Sunday, September 23, 2012

Jews Welcome Coffee

I just ordered a copy of Jews Welcome Coffee by Robert Liberles, and anticipate I will enjoy reading the book as much as I enjoyed reading the title.  I hope to be reporting here shortly.

I am heartsick to learn that Robert Liberles did not live to see the book in print.  He was a person of rare decency and quiet kindness who illuminated every room he entered. May his memory be for a blessing, and may his soul be bound up in the eternal bond of life.


Thursday, September 20, 2012

‏ ‏ Crown Challah (Khale) קרױן־חלה

די חלה האָב איך געמאַכט פֿאַר ראש־השנה. דעם קרױן האָב איך געפֿלאָכטן פֿון פֿיר שלענגלעך, און דאָס ברעגל פֿון צװײ שלענגלעך. דער רעצעפּט פֿאַר באַניע־טײג געפֿינט זיך דאָ, און דאָ איז סתּם אַ חלה טײג. ‏
‏אַ זיס געבענטשט יאָר אַלע אין מױל אַרײַן ‏

Here's a khale I made for Rosheshone.  The crown is woven from four strands in a sort of square spiral, and the brim from two strands twisted together.  The recipe for Pumpkin khale is here (in Yiddish, with braiding directions, here), and  a plain khale dough (with Challahsaurus directions) is here.  A sweet and blessed year to you.

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Sunday, September 16, 2012

Pomegranate Mahlab Honey Cake

Really, I want to tell you about places that you can go to and ingredients you can find, and here I am again going on about another New York treasure that has vanished.  I don't remember when this happened, but I was at the Sunflower grocery store in Queens (don't bother looking for it, it is no longer there) and I saw some whole mahlab (the kernels of cherry stones), and I thought, "better get this; who knows when you will need whole mahlab?" 

I finally used my mahlab this week to make a new kind of honey cake for the New Year.  My cherished friend Marian the Librarian is allergic to all caffeine and cannot have this classic honey cake, which contains coffee, and certainly not the chocolate honey cake, which has coffee and chocolate.  I thought that pomegranate molasses and mahlab might both give the darkness, bitterness and wineyness supplied by coffee and chocolate.  It turns out they add this and much more.  The flavor is vividly bright and tart. Every bite makes you want the next one even more.  This might well be my best honey cake yet.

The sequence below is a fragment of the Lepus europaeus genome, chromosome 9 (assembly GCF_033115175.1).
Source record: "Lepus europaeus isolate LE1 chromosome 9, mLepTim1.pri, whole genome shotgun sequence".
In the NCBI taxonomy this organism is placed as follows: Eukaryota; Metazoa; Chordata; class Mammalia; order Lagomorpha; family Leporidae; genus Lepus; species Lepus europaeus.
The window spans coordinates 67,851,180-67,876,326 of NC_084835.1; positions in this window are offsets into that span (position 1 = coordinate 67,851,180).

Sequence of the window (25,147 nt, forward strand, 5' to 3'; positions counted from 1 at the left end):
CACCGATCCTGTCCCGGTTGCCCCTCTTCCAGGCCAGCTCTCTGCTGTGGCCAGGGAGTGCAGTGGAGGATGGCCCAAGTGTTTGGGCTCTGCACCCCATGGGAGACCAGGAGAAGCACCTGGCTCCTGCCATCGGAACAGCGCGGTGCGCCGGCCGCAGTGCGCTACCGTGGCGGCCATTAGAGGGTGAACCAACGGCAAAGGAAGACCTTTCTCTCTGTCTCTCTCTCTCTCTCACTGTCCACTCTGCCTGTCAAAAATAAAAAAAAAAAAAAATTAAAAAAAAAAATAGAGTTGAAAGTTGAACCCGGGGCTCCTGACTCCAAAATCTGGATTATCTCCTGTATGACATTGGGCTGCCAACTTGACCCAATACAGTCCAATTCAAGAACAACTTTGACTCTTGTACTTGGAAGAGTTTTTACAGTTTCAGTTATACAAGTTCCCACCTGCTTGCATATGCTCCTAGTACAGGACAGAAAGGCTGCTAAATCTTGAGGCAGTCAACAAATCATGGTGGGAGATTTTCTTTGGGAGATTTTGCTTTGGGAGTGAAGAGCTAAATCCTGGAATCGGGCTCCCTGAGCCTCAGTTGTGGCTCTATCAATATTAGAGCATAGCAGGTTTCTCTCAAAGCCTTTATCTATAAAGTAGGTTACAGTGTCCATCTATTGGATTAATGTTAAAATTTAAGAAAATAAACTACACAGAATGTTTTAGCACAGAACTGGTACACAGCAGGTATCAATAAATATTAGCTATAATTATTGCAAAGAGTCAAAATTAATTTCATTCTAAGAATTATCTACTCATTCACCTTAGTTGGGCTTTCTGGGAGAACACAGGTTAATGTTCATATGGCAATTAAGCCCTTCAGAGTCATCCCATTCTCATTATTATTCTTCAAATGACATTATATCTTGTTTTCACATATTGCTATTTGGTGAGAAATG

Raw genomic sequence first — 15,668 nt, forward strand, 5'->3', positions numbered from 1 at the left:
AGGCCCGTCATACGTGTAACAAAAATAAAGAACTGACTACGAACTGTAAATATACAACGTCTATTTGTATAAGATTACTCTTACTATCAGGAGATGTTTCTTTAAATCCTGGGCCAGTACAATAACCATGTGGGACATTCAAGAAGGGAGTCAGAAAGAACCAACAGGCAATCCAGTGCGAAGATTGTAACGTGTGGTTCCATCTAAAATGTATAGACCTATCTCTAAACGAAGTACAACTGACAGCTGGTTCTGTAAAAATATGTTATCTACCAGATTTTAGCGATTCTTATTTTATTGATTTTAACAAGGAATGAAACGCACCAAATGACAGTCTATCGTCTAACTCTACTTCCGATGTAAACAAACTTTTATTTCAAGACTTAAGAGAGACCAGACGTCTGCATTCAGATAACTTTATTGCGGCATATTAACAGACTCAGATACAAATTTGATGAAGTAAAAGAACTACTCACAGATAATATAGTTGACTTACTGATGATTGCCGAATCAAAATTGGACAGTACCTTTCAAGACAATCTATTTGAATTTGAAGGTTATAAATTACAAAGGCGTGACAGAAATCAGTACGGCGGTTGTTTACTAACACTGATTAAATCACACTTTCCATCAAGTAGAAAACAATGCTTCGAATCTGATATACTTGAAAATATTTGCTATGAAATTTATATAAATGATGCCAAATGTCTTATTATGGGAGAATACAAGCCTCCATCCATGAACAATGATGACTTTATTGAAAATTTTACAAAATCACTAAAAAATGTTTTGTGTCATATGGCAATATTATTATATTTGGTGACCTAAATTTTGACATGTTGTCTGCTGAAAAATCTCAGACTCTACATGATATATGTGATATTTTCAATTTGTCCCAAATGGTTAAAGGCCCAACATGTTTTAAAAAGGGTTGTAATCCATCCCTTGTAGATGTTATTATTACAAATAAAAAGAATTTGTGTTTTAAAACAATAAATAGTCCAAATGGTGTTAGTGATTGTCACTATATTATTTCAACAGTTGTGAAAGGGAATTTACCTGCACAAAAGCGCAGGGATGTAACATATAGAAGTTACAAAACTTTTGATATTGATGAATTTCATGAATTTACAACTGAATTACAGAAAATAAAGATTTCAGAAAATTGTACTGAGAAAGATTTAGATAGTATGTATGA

Pomegranate Mahlab Honey Cake

Preheat oven to 400 degrees.  Prepare six medium ring-shaped cake pans, or four loaf pans.

Sift together in a large bowl:

6 cups (24 ounces) flour (I used half all-purpose and half whloe wheat pastry flour)
2 cups sugar
2 tablespoons baking powder
1 teaspoon baking soda
1 tablespoon cinnamon
1/2 tablespoon cardamon
1 teaspoon - 1 tablespoon ground mahlab (I was being cautious and used 1 teaspoon. 1 tablespoon should be even better)
3/4 teaspoon salt

Grind together in a food processor:

2 whole oranges (seeds removed)
1 pound (2 scant cups) buckwheat honey
3/4 cup pomegranate molasses
1 1/2 cup oil
2 tablespoons brandy (optional)
8 eggs (9 if they are smallish) added last of all

2 large firm apples

Pour the orange mixture into the flour and mix gently.  Add the grated apples and mix just to combine.  POur and scrape into the prepared pans.  Bake five minutes at 400, five minutes at 375, and fifteen at 350.  Test with a straw and bake a few minutes more if not yet done.  This cake keeps well and gets better every day.


‏באַניע קערן סאָס ‏ Pumpkin Seed Sauce

A few years ago I visited a restaurant in Vilnius where the menu was in English, of a sort, and I ordered "cauliflower with seeds sauce"  with great curiosity and anticipation.  The seeds sauce was made with flax seeds, and was just delicious.  Ever since I have been thinking about ways to utilize seeds for sauces (and, of course kernik) to make.

It is surpassingly cool if you can find some pumpkin seed oil in a health food store, but olive oil will be just fine too.

This recipe for Legumbres en Pepian is something you want to try as well.

I humbly submit this recipe to Haalo's Weekend Herb Blogging, founded by Kalyn, and hosted this week by Graziana from Erbe in Cucina (Cooking with Herbs.

Pumpkin Seed Sauce

1 cup pumpkin seeds
4 tablespoons pumpkin seed oil (or olive oil)
2-10 cloves garlic
1-2 green chiles
black pepper
several sprigs cilantro (about 1/2 cup minced)

Toast the pumpkin seeds to a light brown (about 15 minutes in a moderate oven).  Combine all ingredients in a processor and chop, adding hot water (pasta water, if you have some) to the desired consistency.  This was very nice with roasted pumpkin and Lebanese rice, but I have big, big plans for this sauce.  Watch this space.

Have a healthy and blessed year.